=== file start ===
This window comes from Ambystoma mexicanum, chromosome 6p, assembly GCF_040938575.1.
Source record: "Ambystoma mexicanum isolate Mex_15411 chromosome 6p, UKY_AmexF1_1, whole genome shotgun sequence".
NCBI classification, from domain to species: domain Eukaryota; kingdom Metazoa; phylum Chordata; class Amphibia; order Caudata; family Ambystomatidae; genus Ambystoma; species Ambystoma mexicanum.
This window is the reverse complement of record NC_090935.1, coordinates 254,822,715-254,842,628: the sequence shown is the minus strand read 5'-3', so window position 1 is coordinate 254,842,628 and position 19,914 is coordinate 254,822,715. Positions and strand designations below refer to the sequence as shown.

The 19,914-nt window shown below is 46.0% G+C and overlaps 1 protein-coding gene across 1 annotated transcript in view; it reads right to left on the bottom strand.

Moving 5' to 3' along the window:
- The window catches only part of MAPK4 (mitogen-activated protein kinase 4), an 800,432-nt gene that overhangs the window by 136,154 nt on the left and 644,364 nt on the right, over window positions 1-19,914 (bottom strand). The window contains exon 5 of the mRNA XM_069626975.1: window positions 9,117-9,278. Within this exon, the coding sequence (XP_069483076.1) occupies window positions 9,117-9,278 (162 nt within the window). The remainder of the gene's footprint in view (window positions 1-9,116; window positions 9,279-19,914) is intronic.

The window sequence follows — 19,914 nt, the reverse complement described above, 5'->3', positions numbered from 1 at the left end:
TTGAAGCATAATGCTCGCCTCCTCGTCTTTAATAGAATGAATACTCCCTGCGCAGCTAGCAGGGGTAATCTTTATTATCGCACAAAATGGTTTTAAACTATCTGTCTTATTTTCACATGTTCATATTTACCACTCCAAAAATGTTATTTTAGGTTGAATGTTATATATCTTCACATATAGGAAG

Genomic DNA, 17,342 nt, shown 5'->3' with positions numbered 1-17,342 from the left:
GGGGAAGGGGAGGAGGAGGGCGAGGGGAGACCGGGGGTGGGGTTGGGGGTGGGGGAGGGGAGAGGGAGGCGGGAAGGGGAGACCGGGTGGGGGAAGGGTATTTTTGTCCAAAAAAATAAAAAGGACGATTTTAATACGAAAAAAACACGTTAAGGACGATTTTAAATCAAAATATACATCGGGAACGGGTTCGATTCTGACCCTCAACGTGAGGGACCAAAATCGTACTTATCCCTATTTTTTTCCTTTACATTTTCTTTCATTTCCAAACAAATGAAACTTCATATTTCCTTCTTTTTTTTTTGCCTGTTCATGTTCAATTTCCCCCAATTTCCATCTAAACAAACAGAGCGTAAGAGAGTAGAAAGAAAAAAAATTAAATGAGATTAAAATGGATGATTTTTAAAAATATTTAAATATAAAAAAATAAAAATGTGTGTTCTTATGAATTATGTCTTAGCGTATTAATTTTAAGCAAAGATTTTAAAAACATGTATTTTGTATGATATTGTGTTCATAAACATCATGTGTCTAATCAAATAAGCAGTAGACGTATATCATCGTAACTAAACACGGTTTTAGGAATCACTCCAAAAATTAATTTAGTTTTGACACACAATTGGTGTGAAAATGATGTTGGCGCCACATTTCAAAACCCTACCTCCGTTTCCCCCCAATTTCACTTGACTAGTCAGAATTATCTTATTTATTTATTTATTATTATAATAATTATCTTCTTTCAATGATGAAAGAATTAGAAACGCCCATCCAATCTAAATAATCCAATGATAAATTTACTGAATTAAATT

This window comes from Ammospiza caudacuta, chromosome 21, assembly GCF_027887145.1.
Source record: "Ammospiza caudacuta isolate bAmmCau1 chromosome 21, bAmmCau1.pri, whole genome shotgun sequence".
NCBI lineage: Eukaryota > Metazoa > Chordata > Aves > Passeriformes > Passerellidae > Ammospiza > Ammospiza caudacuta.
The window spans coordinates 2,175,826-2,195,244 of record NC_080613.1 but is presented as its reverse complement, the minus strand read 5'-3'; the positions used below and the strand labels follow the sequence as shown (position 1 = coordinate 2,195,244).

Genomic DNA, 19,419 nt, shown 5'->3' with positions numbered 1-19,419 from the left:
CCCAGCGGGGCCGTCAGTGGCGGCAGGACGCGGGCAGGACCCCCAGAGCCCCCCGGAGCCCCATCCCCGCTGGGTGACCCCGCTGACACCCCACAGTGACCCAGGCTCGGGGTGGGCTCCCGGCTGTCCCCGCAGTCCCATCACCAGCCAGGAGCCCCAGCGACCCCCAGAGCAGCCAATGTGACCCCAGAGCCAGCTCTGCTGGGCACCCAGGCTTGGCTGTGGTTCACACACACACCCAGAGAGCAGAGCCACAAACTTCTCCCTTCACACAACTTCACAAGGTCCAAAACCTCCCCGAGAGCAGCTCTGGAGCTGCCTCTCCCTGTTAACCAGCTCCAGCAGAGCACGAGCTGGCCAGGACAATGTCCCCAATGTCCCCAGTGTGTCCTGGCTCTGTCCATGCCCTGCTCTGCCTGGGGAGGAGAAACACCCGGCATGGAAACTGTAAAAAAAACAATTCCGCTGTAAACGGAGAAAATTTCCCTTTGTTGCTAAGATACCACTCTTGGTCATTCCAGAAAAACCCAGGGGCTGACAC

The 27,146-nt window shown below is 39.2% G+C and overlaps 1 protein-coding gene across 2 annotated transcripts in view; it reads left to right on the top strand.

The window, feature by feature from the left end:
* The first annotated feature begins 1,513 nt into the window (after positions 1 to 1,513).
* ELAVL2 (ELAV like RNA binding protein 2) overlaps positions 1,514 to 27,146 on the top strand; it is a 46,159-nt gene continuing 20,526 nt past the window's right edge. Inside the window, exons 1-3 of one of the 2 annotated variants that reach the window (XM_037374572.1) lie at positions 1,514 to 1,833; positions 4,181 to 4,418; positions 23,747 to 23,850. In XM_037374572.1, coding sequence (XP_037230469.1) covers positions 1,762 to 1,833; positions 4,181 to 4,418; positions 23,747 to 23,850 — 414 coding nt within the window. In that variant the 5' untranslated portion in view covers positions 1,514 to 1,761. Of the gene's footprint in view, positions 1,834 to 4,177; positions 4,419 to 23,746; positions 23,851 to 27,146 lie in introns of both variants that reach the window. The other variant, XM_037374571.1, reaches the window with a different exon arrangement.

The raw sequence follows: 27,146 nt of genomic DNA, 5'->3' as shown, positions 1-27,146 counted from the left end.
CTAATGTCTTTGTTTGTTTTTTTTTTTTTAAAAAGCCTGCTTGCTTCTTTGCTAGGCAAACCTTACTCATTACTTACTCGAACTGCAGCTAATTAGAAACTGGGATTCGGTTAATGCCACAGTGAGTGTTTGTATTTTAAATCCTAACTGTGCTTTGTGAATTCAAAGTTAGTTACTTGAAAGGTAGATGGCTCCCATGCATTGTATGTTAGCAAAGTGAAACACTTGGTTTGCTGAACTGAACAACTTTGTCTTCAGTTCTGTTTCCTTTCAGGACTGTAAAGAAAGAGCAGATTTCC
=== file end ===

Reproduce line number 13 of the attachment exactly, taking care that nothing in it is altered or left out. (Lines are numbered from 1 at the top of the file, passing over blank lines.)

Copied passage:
Source record: "Ammospiza caudacuta isolate bAmmCau1 chromosome 21, bAmmCau1.pri, whole genome shotgun sequence".